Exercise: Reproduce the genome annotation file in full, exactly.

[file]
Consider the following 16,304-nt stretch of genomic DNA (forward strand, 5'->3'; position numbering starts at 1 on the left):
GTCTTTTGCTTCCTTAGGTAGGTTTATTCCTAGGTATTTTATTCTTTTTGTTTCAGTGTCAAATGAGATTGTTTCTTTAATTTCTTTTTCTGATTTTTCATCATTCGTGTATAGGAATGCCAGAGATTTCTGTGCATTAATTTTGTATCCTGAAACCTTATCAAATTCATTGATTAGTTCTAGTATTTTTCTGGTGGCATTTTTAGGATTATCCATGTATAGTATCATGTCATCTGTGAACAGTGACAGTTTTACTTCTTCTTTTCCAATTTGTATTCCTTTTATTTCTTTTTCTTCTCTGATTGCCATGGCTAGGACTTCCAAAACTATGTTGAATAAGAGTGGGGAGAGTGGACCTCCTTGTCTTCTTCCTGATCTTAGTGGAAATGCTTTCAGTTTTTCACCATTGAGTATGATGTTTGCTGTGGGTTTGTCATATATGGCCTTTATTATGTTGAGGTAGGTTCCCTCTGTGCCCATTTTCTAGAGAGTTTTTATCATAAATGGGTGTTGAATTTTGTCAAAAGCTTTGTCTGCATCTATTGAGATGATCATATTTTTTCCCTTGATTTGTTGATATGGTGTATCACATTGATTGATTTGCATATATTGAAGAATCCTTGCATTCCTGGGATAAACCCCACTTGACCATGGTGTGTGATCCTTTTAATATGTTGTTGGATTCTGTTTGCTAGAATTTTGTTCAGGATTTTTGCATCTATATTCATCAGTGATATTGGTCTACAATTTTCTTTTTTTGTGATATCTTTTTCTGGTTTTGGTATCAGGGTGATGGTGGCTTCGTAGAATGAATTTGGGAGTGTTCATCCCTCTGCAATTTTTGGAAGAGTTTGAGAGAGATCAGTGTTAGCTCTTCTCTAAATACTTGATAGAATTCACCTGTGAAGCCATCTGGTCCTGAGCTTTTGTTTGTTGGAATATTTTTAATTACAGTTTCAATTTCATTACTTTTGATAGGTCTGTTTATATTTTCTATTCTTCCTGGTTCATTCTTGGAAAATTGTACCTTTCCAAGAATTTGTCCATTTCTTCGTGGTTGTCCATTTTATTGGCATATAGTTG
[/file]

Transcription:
Consider the following 16,304-nt stretch of genomic DNA (forward strand, 5'->3'; position numbering starts at 1 on the left):
GTCTTTTGCTTCCTTAGGTAGGTTTATTCCTAGGTATTTTATTCTTTTTGTTTCAGTGTCAAATGAGATTGTTTCTTTAATTTCTTTTTCTGATTTTTCATCATTCGTGTATAGGAATGCCAGAGATTTCTGTGCATTAATTTTGTATCCTGAAACCTTATCAAATTCATTGATTAGTTCTAGTATTTTTCTGGTGGCATTTTTAGGATTATCCATGTATAGTATCATGTCATCTGTGAACAGTGACAGTTTTACTTCTTCTTTTCCAATTTGTATTCCTTTTATTTCTTTTTCTTCTCTGATTGCCATGGCTAGGACTTCCAAAACTATGTTGAATAAGAGTGGGGAGAGTGGACCTCCTTGTCTTCTTCCTGATCTTAGTGGAAATGCTTTCAGTTTTTCACCATTGAGTATGATGTTTGCTGTGGGTTTGTCATATATGGCCTTTATTATGTTGAGGTAGGTTCCCTCTGTGCCCATTTTCTAGAGAGTTTTTATCATAAATGGGTGTTGAATTTTGTCAAAAGCTTTGTCTGCATCTATTGAGATGATCATATTTTTTCCCTTGATTTGTTGATATGGTGTATCACATTGATTGATTTGCATATATTGAAGAATCCTTGCATTCCTGGGATAAACCCCACTTGACCATGGTGTGTGATCCTTTTAATATGTTGTTGGATTCTGTTTGCTAGAATTTTGTTCAGGATTTTTGCATCTATATTCATCAGTGATATTGGTCTACAATTTTCTTTTTTTGTGATATCTTTTTCTGGTTTTGGTATCAGGGTGATGGTGGCTTCGTAGAATGAATTTGGGAGTGTTCATCCCTCTGCAATTTTTGGAAGAGTTTGAGAGAGATCAGTGTTAGCTCTTCTCTAAATACTTGATAGAATTCACCTGTGAAGCCATCTGGTCCTGAGCTTTTGTTTGTTGGAATATTTTTAATTACAGTTTCAATTTCATTACTTTTGATAGGTCTGTTTATATTTTCTATTCTTCCTGGTTCATTCTTGGAAAATTGTACCTTTCCAAGAATTTGTCCATTTCTTCGTGGTTGTCCATTTTATTGGCATATAGTTG